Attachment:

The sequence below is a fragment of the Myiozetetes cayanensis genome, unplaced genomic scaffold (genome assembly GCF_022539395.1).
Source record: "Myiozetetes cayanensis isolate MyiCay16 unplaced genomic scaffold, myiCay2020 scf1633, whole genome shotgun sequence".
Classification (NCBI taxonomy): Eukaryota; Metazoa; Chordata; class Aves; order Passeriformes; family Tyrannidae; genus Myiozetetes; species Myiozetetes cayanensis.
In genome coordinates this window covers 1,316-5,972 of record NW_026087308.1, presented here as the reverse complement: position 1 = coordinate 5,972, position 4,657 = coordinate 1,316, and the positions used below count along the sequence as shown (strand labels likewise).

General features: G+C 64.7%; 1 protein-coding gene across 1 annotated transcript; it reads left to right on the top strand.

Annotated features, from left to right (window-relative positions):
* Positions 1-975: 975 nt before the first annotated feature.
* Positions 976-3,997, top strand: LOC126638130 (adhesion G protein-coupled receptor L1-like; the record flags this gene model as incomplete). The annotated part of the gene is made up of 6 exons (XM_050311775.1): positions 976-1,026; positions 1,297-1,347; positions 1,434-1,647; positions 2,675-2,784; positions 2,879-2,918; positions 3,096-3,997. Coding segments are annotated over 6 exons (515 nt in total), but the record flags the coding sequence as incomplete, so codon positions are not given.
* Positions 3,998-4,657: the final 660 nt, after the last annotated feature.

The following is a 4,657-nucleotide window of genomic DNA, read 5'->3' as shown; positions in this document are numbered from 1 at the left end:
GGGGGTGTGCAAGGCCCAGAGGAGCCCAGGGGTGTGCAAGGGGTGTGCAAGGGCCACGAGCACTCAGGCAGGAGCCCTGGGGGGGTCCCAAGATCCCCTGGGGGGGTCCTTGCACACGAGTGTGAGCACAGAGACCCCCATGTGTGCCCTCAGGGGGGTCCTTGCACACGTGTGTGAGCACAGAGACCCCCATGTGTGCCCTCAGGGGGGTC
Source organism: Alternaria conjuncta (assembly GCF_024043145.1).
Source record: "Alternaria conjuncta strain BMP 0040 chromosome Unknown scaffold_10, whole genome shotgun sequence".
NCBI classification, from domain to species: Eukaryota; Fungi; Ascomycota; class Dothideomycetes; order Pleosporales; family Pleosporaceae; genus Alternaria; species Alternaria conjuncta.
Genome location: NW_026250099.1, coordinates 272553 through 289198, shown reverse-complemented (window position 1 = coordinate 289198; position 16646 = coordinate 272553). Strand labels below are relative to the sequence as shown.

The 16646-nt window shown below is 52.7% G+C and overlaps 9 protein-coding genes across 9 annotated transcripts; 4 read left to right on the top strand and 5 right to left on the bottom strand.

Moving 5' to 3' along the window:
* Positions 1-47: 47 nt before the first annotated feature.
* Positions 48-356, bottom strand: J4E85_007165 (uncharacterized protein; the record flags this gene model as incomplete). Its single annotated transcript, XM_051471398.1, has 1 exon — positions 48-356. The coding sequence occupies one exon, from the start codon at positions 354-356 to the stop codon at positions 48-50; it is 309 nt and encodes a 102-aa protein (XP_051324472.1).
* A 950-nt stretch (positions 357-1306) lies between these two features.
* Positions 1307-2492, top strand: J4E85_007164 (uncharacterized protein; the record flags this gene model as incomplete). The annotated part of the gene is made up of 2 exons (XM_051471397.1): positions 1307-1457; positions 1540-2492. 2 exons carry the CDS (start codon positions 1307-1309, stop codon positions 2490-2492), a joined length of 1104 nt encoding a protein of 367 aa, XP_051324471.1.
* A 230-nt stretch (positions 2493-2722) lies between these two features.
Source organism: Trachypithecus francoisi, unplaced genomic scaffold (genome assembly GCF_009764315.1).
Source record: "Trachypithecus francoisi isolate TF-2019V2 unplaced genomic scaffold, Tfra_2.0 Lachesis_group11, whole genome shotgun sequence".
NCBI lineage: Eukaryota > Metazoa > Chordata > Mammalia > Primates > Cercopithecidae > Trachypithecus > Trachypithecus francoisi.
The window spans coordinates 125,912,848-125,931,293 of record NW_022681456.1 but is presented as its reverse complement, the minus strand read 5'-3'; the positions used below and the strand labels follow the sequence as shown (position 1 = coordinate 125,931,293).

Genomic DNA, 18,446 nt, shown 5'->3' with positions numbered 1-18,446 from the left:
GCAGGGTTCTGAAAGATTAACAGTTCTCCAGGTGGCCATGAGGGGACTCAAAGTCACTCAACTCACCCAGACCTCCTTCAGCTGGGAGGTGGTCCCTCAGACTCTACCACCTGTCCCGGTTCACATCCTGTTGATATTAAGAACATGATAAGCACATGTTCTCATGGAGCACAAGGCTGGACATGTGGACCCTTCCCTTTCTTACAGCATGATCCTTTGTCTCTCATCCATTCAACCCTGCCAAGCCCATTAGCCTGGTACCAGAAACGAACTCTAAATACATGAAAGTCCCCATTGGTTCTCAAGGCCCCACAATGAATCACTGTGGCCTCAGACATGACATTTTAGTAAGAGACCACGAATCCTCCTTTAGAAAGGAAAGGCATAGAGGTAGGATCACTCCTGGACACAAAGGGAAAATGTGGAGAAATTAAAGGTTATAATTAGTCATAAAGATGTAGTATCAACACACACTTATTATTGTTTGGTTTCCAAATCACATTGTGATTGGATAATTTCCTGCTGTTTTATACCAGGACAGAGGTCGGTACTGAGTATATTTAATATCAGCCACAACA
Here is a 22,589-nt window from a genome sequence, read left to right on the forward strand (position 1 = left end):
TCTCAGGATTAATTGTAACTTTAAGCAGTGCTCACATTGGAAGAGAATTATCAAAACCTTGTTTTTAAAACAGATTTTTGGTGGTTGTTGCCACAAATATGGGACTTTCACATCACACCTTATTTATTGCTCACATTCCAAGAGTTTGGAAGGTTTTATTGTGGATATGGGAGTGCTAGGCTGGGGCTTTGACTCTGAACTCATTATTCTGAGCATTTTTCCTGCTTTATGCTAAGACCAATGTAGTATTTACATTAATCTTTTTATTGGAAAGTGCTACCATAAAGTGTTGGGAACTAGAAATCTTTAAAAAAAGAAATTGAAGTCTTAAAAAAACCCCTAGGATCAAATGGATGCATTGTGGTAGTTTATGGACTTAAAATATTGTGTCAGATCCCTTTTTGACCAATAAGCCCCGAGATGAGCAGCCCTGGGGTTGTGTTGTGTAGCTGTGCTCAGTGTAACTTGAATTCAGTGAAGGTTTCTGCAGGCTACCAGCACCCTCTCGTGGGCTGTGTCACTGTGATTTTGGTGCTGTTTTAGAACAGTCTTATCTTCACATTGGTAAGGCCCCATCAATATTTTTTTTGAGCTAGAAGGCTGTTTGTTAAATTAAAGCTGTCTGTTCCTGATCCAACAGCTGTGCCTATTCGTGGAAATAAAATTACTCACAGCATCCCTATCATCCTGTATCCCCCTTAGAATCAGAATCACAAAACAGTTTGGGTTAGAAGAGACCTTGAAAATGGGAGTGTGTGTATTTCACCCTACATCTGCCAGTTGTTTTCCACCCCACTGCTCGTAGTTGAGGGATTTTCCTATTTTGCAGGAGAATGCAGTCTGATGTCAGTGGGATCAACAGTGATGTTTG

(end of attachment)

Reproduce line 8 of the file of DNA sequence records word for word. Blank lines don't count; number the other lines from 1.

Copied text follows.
* Positions 976-3,997, top strand: LOC126638130 (adhesion G protein-coupled receptor L1-like; the record flags this gene model as incomplete). The annotated part of the gene is made up of 6 exons (XM_050311775.1): positions 976-1,026; positions 1,297-1,347; positions 1,434-1,647; positions 2,675-2,784; positions 2,879-2,918; positions 3,096-3,997. Coding segments are annotated over 6 exons (515 nt in total), but the record flags the coding sequence as incomplete, so codon positions are not given.